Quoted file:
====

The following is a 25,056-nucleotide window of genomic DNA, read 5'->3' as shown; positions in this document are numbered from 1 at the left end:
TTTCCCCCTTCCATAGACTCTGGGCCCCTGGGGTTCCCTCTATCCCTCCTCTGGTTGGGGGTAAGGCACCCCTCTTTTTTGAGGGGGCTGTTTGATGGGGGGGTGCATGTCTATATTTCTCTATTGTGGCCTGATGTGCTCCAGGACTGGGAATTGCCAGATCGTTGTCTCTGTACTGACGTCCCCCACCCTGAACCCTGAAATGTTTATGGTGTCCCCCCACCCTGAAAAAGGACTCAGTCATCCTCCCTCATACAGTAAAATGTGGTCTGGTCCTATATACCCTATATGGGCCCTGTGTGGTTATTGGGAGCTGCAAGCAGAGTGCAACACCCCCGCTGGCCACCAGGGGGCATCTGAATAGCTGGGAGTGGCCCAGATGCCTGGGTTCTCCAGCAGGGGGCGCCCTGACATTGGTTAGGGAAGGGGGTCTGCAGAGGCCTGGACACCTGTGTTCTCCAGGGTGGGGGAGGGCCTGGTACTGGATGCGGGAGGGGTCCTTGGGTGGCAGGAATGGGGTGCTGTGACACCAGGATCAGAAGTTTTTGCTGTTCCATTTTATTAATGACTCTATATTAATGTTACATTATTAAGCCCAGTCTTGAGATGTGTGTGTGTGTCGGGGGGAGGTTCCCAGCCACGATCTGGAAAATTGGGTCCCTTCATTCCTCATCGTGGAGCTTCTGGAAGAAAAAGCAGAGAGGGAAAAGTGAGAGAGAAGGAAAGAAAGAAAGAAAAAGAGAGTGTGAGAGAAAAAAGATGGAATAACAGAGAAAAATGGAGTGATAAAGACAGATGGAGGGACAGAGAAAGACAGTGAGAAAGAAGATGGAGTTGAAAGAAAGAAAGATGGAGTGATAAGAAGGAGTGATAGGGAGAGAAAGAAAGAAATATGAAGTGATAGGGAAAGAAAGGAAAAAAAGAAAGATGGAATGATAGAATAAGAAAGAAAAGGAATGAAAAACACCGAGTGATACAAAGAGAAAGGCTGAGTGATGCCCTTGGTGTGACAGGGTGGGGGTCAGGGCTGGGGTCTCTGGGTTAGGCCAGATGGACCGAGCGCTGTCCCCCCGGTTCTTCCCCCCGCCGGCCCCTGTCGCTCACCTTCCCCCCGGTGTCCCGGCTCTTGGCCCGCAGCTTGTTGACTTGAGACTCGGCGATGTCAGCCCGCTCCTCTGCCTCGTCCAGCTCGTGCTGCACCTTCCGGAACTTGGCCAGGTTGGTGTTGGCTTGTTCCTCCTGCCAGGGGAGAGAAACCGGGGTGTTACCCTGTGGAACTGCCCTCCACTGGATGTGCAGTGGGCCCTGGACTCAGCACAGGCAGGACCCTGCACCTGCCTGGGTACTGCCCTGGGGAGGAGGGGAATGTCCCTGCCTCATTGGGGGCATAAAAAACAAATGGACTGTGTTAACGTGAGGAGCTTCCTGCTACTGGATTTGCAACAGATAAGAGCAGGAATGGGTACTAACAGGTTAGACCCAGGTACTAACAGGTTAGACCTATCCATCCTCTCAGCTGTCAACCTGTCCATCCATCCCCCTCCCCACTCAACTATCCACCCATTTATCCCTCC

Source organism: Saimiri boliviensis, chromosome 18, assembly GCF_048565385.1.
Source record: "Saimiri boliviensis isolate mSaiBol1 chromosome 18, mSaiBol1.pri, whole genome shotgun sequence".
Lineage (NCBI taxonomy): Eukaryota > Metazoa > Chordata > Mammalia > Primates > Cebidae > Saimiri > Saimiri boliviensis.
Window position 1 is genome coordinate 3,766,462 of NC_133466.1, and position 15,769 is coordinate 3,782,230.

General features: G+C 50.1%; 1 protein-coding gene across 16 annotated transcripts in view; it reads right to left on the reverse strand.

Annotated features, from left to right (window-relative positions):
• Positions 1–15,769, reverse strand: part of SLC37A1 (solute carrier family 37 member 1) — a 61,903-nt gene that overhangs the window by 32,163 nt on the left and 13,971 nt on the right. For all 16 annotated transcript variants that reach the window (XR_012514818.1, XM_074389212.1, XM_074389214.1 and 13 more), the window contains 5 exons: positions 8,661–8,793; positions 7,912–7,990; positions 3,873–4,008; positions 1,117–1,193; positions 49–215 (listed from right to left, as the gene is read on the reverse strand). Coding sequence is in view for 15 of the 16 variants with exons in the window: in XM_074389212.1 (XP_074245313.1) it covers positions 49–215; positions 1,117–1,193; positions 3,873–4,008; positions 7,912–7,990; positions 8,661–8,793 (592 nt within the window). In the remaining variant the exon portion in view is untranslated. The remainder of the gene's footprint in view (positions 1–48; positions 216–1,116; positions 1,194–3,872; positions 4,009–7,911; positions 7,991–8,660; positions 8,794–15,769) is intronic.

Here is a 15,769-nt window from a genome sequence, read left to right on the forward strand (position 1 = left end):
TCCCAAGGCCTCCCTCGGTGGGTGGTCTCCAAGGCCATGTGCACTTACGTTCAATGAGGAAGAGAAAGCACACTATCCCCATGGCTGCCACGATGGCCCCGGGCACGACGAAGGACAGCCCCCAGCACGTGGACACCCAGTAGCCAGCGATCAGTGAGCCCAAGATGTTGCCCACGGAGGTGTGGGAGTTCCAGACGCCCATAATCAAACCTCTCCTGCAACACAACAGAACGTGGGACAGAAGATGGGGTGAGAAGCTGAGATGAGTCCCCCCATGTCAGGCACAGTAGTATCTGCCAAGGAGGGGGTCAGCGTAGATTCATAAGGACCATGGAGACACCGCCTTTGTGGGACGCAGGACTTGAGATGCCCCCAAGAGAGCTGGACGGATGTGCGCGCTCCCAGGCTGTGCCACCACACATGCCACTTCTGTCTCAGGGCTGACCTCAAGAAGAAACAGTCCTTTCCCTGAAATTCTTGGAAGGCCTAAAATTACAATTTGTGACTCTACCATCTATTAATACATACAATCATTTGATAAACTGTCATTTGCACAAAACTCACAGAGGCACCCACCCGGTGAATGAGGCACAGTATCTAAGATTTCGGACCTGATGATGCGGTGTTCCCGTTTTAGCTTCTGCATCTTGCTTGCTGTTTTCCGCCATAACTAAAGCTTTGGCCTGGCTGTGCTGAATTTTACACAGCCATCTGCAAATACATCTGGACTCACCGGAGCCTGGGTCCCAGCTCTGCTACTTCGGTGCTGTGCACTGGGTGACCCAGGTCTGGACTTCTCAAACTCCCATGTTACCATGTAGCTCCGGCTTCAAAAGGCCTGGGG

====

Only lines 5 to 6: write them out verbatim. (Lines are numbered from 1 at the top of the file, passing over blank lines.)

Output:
Lineage (NCBI taxonomy): Eukaryota > Metazoa > Chordata > Mammalia > Primates > Cebidae > Saimiri > Saimiri boliviensis.
Window position 1 is genome coordinate 3,766,462 of NC_133466.1, and position 15,769 is coordinate 3,782,230.